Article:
• An investigator working for a private firm. She gave a comment saying that if she ruled her own island, there would not be the death penalty, but could potentially vote for it. It was not mentioned whether or not she owns a gun.

What’s to Come

Opening statements will begin on July 18th, 2022. The seven men and five women who were selected as jurors, along with the ten chosen alternates, will return to the courtroom to decide his fate. Cruz has already plead guilty to murdering 17 people in Parkland’s Marjory Stoneman Douglas High School, so the decision will be determine whether he will spend the rest of his life in prison, or if he will receive the death penalty.

In Florida, there must be a unanimous vote from the jury for the defendant to receive the death penalty. Under Florida Statute Section 921.141, the jury must be unanimous in deciding that there was an aggravating factor in the case. If there is, the decision is between life in prison or the death penalty. If there is not a unanimous decision for the defendant to receive the death penalty, then he or she will instead be sentenced to life imprisonment without the option of parole.

The upcoming trial is historic in that it will be the first time a mass shooter who has killed at least 17 people has made it to trial. In other instances with that many victims, the shooter either died during or directly after the attacks—either from getting shot and killed by the police or shooting themselves. However, the recent 2019 shooting from a Texas Walmart had a death toll of 23, and the shooter is also still alive and awaiting trial.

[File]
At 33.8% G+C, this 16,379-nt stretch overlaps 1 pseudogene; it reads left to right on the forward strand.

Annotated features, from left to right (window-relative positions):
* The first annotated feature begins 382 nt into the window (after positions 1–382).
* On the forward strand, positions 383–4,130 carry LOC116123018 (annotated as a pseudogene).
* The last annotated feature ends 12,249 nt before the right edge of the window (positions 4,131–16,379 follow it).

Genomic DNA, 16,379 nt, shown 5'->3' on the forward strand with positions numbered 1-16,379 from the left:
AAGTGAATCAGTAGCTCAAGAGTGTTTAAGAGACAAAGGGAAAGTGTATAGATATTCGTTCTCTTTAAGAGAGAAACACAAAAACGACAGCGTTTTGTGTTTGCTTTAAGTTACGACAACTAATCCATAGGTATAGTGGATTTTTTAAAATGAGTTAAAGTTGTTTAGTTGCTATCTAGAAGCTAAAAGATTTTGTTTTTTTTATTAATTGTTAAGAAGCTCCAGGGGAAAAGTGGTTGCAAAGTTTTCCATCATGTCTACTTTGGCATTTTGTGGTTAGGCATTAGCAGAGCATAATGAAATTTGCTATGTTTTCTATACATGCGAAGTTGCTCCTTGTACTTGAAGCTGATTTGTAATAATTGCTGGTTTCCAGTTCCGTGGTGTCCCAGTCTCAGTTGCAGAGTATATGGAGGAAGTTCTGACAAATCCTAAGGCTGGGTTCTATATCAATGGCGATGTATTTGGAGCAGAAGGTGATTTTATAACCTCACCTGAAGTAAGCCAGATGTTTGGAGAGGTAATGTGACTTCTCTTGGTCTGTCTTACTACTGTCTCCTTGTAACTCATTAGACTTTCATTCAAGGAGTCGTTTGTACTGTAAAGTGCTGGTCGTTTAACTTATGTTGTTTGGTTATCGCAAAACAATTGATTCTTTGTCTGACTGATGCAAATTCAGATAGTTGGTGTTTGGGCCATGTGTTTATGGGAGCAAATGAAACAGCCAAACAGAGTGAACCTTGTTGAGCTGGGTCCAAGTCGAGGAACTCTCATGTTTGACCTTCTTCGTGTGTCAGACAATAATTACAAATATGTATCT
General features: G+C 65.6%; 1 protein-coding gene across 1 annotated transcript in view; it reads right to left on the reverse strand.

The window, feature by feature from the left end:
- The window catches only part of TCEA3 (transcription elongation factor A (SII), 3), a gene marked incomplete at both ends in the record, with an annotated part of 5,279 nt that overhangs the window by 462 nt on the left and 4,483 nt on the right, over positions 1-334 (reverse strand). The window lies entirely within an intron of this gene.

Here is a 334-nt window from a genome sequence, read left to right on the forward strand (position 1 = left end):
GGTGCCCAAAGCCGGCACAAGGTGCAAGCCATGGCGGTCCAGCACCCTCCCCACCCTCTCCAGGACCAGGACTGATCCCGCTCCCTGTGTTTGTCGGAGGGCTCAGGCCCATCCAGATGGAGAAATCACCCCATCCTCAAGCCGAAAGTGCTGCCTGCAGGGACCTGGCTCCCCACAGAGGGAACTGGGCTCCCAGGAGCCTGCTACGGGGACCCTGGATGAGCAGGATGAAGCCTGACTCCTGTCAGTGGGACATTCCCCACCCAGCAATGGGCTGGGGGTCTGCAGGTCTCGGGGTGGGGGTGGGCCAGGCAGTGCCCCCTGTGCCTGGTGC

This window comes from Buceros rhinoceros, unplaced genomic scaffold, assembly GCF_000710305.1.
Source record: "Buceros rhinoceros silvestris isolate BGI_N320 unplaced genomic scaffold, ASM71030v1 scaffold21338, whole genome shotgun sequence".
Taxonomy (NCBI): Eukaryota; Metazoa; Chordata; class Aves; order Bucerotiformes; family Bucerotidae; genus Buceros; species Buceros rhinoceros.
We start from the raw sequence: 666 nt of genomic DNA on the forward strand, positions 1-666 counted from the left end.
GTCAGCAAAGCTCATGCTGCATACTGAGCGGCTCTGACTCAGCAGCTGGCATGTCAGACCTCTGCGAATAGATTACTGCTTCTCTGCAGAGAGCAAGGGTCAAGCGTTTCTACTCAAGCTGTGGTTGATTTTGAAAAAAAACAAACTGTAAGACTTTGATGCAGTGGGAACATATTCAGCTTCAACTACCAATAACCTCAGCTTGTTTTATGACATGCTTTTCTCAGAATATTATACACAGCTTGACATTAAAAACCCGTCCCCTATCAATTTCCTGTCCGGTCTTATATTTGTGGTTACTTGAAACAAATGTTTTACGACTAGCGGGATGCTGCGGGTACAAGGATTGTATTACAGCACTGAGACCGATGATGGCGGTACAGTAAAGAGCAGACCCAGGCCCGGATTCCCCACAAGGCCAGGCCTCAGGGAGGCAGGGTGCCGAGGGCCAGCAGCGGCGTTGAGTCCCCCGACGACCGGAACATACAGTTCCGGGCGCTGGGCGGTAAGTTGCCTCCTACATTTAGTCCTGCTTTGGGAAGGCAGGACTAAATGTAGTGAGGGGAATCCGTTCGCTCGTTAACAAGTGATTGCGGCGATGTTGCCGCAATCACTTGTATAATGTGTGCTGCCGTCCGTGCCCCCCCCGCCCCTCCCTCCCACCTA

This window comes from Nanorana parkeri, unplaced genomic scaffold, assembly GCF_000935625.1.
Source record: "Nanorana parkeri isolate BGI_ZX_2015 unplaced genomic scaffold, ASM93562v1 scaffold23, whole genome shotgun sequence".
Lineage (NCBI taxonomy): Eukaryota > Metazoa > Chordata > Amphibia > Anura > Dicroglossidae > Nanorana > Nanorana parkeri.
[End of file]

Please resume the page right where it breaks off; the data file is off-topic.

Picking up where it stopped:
Finding a Defense Attorney in Tallahassee, Florida

If you or a loved one have been accused of a crime, it is important to reach out to a skilled defense attorney in your area. A skilled Florida criminal defense attorney can lead you through the legal process, help build a strong defense, and fight for your freedom. Don Pumphrey and his team at Pumphrey Law Firm have experience representing various criminal cases across the state of Florida. We understand the importance of strategizing a defense and will work tirelessly to ensure your freedom. For a free consultation, call (850) 681-7777 or leave an online message today.

Written by Karissa Key